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Fisher, I understand that this film had a pretty unique origin story?
Fisher Stevens: Leo [DiCaprio] called me and told me he was in Brooklyn, and that I should come meet him for lunch at the racetrack in Brooklyn. I told him there was no race track in Brooklyn! He said, “yes there is! They’re building an electric car racetrack, come meet me, you’ve got to come check this out.” So I Vespa’d over there, and sure enough, there was a racetrack being built in Red Hook Brooklyn for this thing called “Formula E,” which I had never heard of. As a matter of fact, I didn’t know anything about any kind of racing, period, and I was shocked that Leo was into it. But he was focused on the fact that they were electric cars— he felt strongly that it was a great event, and he said right then we should make a documentary. I just said… Slow down! What? And then this crazy guy Alejandro [Agag] comes up to me and says, “Fisher, nice to meet you, Leo says you’re gonna make a movie about this.” And I just said, “Whoa whoa whoa… slow it down man.” So we have this amazing lunch, by they way… Alejandro had it all laid out. And I said I had to think about it. And Leo was saying that we could make an environmental film with sports. And I thought that was interesting. So I called Maclcolm [Venville] immediately— I knew he knows everything about Formula 1 and racing. And he’s a great director; he’s filmed many commercials shooting cars. I asked him if he had heard of this project, and he had. And I convinced Alejandro to fly Malcolm and me to Valencia to see if we wanted to do this— they were testing the cars there, and we could meet the drivers. Malcolm and I flew over and, essentially, we decided there was in fact a movie here after meeting the drivers. We basically started a casting session on the spot. We knew that was the beginning right there.

their journeys became a redemption story.

The fact that this starts in New York is so important, because it moves the film into brand new territory for a racing film. But it all comes down to casting. I’m interested to hear about that process.
Malcolm Venville: When we arrived in Valencia, we knew we were going to make a feature film that chronicled a season of ten or twelve races, and at the end we’d discover who would become champion. And when I arrived there, Fisher was already going to work— he’s been acting since he was a kid, and it was really interesting seeing him looking at the drivers, almost as if he was auditioning for a play. And he pointed out Jean-Éric Vergne and he said, “he’s cool— let’s follow him.” He was operating from a very instinctual level. And it turns out they became really interesting. You know, it’s so exciting working on docs because there is this very kind of pivoting, nimble, shape-shifting aspect to making a one— you don’t know exactly what direction you’re going to go in at the start, and that’s really exciting.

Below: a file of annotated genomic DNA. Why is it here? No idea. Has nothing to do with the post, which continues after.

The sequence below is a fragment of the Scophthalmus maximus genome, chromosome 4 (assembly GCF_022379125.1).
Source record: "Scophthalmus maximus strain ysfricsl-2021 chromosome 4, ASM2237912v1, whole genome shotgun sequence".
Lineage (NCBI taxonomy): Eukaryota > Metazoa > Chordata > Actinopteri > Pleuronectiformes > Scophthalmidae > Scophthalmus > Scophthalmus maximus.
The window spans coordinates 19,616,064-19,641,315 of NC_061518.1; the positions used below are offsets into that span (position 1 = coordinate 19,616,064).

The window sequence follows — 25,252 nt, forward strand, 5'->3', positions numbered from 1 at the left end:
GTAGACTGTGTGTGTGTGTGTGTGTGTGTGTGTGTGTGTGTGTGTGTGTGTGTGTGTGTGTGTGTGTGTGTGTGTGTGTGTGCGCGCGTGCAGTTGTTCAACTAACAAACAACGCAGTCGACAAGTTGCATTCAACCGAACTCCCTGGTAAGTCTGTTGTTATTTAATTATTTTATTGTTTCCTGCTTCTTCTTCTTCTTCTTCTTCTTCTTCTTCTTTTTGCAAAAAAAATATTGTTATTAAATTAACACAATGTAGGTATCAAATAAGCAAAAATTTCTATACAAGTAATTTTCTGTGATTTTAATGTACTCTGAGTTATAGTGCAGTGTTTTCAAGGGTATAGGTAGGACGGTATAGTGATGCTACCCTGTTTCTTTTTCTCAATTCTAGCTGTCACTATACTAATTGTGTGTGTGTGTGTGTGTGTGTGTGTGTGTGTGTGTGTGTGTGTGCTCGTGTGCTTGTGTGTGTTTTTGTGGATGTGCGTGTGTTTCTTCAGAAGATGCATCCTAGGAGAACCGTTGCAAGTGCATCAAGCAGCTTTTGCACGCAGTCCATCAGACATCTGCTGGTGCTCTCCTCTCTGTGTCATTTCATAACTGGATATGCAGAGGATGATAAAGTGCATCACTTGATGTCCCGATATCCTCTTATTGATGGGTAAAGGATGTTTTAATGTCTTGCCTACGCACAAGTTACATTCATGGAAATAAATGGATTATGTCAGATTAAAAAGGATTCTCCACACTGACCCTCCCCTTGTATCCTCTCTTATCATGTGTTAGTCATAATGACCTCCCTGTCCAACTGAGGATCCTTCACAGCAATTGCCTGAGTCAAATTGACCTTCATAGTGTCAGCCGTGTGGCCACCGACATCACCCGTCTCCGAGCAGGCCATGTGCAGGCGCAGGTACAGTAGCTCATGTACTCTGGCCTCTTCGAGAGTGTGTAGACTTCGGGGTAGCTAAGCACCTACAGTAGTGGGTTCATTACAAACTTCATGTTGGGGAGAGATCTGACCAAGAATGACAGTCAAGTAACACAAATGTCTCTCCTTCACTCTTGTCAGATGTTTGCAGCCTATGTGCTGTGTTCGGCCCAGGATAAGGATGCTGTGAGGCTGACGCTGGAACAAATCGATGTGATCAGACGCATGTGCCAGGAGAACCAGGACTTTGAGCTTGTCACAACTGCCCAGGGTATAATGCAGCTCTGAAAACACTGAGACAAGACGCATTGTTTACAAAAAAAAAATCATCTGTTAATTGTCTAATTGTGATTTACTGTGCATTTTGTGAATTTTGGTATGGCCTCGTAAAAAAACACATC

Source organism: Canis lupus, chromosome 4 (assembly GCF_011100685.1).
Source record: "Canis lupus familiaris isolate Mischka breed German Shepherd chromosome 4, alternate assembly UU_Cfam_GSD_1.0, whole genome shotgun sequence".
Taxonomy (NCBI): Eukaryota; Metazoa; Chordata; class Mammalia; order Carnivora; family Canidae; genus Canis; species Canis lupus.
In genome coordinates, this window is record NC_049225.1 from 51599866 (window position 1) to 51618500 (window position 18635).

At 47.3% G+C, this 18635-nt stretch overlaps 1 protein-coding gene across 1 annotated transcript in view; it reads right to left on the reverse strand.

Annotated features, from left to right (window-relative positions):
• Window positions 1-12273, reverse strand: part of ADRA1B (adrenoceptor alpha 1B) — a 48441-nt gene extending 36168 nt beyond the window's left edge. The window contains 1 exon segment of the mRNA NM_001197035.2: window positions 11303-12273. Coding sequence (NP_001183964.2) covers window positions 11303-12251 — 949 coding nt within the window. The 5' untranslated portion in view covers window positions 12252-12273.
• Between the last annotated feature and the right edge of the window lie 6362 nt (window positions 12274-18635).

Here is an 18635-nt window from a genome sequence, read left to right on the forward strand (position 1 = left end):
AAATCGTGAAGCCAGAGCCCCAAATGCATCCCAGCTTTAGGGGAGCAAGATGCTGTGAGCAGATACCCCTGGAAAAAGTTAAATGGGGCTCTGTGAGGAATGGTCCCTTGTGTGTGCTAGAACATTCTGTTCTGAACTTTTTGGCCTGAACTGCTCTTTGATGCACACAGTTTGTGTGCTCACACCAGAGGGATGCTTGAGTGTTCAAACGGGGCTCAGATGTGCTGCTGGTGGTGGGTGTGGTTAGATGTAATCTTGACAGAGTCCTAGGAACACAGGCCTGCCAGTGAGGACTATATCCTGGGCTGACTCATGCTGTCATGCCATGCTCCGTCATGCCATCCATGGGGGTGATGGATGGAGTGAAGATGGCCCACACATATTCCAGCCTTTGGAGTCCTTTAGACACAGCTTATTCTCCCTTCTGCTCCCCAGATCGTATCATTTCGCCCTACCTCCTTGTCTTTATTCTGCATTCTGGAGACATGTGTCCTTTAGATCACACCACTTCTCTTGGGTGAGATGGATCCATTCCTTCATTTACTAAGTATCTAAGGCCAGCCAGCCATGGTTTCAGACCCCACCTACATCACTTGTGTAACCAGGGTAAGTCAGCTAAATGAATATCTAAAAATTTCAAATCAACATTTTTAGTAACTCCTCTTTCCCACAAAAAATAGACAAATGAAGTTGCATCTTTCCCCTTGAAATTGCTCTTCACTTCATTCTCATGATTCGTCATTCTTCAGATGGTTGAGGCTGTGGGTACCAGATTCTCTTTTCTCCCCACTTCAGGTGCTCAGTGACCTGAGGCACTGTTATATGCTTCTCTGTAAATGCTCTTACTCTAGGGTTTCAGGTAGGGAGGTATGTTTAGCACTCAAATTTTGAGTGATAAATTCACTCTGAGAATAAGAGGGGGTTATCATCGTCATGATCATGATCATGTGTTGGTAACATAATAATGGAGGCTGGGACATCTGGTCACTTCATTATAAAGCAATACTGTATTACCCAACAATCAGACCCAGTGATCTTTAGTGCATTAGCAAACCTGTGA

FS: There were just some really exciting, fortuitous characters. For instance, the fact that there was a guy named André Lotterer who was Jean’s teammate, who was eleven years older than him, who had won La Mans 3 times in a row (and I didn’t know how important that was, but Malcolm made it clear how major an accomplishment that really is). And we see their relationship, and there was Nelson Piquet Jr., and Lucas di Grassi, who were the two Brazilian type-A personalities… we knew they had a history and hated each other— we had done our research! They had been driving against each other since they were eleven years old, and there was a lot of animosity there. So we knew we wanted to key in on those relationships. We knew Piquet had been thrown out of Formula 1, because he had thrown a race in order to sign a new contract (he let his partner win), and we knew there was a cool Formula 1 connection there, and Formula 1 is the precursor to Formula E… and it was just exciting. Originally, Malcolm and I were thinking that maybe Alejandro would narrate the whole movie. He’d be our guide. But what we realized was that Alejandro needed to be one of the characters the same way that the drivers were. So we made him a character in the film, just like the drivers. Because we didn’t need him to narrate— we didn’t even need a narrator. Let the audience see it through the characters’ eyes. The tricky part was, there was a guy named Felix Rosenqvist, who started out really strong in the championship. After the first four races he was in first place. And Malcolm and I said to ourselves, “he’s a nice guy, but he’s a little standoffish, not the most charismatic guy…” And we interviewed him and we tried to get it out of him, and we realized we’d be in trouble if he won the championship! He couldn’t have carried the movie. But then, thank goodness, the documentary gods were smiling on us and he started fading a bit. And this guy Sam Bird started coming up. And Sam had this whole history with the other racers (they hated him). So thank goodness that drama could play out at the end of the movie. So we had a lot of gods smiling down on us… and it really worked out. The only thing is, we had originally planned to make it more informative about the state of the planet. We thought it would have a lot more messaging about the environmental aspects of racing, and the imminent danger the world is in due to climate change. But we moved away from that. I think you still understand the environmental problems with the world, so it’s definitely there.

MV: The most interesting drivers in Formula E are the guys who have been fired from Formula 1. They’ve all been rejected; they’re bitter; they’re angry. And their journeys became a redemption story.